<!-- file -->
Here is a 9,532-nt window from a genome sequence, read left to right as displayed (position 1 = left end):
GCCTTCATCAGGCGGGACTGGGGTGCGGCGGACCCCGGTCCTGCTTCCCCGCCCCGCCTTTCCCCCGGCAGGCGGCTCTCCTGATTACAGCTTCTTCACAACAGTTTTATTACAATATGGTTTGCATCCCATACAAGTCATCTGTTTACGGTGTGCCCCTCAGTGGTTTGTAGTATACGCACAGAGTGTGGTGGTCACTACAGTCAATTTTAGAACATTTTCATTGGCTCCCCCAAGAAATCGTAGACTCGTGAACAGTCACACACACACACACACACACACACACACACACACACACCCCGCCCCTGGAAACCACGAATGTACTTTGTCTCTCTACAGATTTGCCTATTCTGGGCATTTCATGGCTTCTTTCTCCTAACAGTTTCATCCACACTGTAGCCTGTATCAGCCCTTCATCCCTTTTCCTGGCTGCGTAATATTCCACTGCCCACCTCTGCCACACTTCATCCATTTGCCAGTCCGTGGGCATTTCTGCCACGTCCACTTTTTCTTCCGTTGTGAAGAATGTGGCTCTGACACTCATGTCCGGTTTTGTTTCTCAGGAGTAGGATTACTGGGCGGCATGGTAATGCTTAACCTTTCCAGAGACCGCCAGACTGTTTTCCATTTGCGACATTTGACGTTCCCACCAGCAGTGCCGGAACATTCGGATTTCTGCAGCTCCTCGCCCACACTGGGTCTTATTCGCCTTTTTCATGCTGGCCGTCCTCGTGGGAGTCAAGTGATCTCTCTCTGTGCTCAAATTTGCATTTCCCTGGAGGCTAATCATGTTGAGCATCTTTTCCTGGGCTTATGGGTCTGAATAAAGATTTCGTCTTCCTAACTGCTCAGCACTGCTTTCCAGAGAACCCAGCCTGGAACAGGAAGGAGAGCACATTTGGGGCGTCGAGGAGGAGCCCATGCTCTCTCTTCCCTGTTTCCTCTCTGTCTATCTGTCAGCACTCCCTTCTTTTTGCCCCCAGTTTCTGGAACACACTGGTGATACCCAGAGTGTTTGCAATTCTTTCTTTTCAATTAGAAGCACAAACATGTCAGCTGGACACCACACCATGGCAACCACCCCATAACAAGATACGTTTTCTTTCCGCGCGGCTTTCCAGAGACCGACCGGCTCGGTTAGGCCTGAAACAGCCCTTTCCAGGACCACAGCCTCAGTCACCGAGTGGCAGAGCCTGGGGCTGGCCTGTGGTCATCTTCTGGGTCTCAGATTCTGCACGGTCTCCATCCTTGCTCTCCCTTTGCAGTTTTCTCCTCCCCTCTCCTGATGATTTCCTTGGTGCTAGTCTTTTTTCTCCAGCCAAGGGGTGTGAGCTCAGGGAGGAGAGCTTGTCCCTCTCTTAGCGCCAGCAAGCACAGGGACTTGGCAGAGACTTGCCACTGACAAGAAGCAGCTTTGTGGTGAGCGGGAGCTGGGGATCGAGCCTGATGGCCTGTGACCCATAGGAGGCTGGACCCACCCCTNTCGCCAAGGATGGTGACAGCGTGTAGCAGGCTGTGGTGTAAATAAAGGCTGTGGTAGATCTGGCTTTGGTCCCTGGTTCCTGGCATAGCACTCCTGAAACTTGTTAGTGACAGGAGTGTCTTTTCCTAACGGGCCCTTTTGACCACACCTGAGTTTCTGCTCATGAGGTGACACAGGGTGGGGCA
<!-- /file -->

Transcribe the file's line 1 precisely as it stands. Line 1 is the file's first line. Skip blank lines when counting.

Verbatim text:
Here is a 9,532-nt window from a genome sequence, read left to right as displayed (position 1 = left end):